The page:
In late winter 2020 Glynn County was already abuzz with questions about how an unarmed Black man could have been shot to death in the Satilla Shores neighborhood near Brunswick with no arrests made. Atlanta-based New York Times reporter Richard Faussett filed an open records request with local prosecutors to get his report that the gun-carrying McMichaels were cleared through their claims of attempting a citizen’s arrest and self-defense.

Gregory McMichael previously worked in law enforcement, including as an investigator for the district attorney’s office in Brunswick. Former Brunswick district attorney Jackie Johnson initially cited the state’s citizen’s arrest law as justification for not arresting the McMichaels. She was later indicted for her handling of the case, which is now being prosecuted by the Cobb County District Attorney’s Office.

Lawmakers overhauled Georgia’s citizen’s arrest law, which had ties to the practice of rounding up runaway slaves during the antebellum period, earlier this year following the negative publicity surrounding Arbery’s case. The state Legislature also passed a hate crimes bill following Arbery’s death. After Wednesday’s convictions, the men will face additional federal hate crimes charges.

Early in the trial, Bryan’s attorney Kevin Gough told jurors the trial wasn’t about race even though the case served as a touchpoint for the social justice protests in the summer of 2020. Protesters marched to the Georgia Capitol that June in the names of Arbery, George Floyd and other Black men and women killed at the hands of whites, often law enforcement professionals. Minneapolis police officer Derek Chauvin was found guilty of Floyd’s murder in April.

Defendant Travis McMichael testifies under cross-examination by prosecutor Linda Dunikoski at the Glynn County Courthouse on Thursday, Nov. 18, 2021 in Brunswick, Ga. Travis McMichael, his father Greg McMichael, and a neighbor William “Roddie” Bryan are charged charged with the February 2020 slaying of 25-year-old Ahmaud Arbery. | Sean Rayford/Pool Photo via AP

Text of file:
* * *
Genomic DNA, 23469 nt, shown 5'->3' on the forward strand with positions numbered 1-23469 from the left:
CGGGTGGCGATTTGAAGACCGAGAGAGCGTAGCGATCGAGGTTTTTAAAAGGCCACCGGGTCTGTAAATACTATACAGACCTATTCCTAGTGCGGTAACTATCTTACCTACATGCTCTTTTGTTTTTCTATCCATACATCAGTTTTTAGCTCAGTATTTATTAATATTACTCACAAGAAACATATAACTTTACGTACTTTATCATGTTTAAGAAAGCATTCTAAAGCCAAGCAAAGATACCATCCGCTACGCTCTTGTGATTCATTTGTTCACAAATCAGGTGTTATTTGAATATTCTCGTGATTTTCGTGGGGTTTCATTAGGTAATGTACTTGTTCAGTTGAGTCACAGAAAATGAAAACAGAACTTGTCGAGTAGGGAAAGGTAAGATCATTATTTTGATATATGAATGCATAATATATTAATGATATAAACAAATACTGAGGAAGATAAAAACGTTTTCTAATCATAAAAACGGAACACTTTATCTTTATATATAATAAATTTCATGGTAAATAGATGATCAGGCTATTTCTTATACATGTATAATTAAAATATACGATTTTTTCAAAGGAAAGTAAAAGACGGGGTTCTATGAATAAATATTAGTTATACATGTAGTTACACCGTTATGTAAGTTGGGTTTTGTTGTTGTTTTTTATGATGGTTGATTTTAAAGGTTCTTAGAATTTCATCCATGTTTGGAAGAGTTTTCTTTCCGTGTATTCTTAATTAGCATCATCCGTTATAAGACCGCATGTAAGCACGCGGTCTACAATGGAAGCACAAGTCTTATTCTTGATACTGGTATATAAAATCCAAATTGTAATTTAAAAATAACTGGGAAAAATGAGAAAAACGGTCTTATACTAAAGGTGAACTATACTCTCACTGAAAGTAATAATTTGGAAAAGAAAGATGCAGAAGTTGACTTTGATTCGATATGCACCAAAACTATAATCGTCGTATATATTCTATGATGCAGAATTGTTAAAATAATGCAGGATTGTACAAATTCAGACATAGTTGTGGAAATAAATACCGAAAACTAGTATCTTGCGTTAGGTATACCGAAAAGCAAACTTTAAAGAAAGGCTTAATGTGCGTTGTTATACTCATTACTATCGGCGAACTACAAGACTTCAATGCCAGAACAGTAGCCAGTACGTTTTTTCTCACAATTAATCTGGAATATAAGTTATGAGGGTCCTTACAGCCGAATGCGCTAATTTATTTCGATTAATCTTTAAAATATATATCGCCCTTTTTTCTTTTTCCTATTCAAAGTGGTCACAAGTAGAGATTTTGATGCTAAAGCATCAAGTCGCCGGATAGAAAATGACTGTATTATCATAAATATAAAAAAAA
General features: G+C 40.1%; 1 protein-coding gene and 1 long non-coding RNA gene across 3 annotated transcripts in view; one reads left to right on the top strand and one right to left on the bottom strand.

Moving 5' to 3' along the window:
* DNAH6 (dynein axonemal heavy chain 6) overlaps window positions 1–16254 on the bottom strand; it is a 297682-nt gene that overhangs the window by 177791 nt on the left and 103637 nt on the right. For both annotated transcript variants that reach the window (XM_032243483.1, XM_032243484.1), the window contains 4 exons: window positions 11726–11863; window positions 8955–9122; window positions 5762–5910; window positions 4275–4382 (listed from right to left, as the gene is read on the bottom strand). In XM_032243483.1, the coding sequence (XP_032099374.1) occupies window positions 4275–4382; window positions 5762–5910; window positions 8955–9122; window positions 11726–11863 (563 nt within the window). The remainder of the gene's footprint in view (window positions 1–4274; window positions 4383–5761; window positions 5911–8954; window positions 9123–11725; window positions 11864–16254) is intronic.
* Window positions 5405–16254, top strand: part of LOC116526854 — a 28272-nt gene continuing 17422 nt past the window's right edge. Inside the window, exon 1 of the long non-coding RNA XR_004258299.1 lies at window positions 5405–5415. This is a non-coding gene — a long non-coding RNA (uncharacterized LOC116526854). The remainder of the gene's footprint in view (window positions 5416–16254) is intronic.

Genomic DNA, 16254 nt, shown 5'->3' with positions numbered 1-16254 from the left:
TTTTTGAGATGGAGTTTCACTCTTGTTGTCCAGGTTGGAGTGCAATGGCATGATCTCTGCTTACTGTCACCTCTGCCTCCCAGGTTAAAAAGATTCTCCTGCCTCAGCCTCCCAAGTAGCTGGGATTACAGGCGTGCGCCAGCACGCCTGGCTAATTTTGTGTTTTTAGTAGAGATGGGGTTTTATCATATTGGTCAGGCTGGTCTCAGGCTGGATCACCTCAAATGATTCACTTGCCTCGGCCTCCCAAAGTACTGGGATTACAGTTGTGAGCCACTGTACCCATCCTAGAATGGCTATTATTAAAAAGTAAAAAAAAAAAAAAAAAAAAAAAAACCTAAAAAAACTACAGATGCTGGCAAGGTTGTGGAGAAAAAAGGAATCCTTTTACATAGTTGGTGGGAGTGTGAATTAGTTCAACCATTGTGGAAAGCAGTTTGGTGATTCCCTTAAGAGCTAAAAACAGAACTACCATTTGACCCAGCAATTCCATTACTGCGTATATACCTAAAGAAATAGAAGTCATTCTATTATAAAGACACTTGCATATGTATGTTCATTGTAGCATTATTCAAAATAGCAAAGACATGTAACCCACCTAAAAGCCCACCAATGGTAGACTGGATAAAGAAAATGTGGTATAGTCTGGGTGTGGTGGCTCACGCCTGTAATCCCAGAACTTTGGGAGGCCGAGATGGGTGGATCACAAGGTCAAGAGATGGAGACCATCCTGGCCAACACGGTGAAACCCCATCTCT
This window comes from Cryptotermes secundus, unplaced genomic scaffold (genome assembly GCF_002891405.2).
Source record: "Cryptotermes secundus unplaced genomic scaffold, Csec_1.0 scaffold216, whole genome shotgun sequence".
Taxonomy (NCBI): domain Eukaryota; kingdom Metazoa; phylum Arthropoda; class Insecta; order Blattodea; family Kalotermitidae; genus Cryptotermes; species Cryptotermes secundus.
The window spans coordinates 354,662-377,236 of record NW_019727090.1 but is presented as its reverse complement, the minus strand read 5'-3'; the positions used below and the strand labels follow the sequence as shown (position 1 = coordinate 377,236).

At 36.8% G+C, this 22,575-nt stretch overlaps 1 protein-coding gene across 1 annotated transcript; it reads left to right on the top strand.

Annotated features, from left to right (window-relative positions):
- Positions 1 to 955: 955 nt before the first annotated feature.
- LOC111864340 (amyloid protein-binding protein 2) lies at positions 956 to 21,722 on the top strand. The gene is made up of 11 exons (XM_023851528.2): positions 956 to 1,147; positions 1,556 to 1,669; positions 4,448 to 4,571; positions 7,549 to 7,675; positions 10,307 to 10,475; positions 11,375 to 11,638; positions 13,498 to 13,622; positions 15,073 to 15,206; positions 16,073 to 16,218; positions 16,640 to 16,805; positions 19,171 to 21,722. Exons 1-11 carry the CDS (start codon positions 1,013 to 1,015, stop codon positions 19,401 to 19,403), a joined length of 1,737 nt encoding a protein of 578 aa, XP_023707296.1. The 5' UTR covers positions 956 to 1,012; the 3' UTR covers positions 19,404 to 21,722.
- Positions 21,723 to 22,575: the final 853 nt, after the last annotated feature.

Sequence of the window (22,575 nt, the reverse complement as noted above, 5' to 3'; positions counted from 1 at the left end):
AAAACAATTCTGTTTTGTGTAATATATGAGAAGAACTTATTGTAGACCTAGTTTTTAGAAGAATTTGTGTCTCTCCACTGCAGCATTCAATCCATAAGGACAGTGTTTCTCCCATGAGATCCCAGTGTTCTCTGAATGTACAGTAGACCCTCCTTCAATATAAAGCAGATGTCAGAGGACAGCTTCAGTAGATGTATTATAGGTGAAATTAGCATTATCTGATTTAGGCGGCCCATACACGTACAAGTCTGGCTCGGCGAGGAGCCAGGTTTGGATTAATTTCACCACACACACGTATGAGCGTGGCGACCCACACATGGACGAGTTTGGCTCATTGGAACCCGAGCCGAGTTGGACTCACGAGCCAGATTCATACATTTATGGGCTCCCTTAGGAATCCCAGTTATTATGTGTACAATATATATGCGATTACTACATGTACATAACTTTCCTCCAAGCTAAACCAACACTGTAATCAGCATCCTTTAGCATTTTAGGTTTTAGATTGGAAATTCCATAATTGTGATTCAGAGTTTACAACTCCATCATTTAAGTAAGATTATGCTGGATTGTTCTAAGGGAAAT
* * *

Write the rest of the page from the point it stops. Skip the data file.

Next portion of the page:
But it was Gough himself who injected skin color as a consideration when he objected to the presence of Black pastors in the courtroom, gathered in Brunswick to comfort the Arbery family. Gough complained the jury could be influenced seeing Rev. Jesse Jackson and Rev. Al Sharpton sitting in the pews in the small courtroom.

And, in her rebuttal Monday to the defense’s closing arguments, Cobb County senior assistant district attorney Linda Dunikoski pressed that Arbery’s race was a motivating factor for the defendants after spotting a “Black man running down the street” of the Brunswick-area neighborhood.

Elected officials from Georgia’s Capitol to the White House quickly expressed relief for the jury’s verdict and sorrow that the murder victim lost his life senselessly while on a Sunday afternoon run a couple of miles from his home.

“Ahmaud Arbery’s killing – witnessed by the world on video – is a devastating reminder of how far we have to go in the fight for racial justice in this country,” said President Joe Biden. “Mr. Arbery should be here today, celebrating the holidays with his mother, Wanda Cooper Jones, and his father, Marcus Arbery. Nothing can bring Mr. Arbery back to his family and to his community, but the verdict ensures that those who committed this horrible crime will be punished.”

Last May, Georgia Gov. Brian Kemp hugged Cooper-Jones at a state Capitol signing ceremony where he dedicated an overhaul of Georgia’s citizen’s arrest law to Ahmaud Arbery.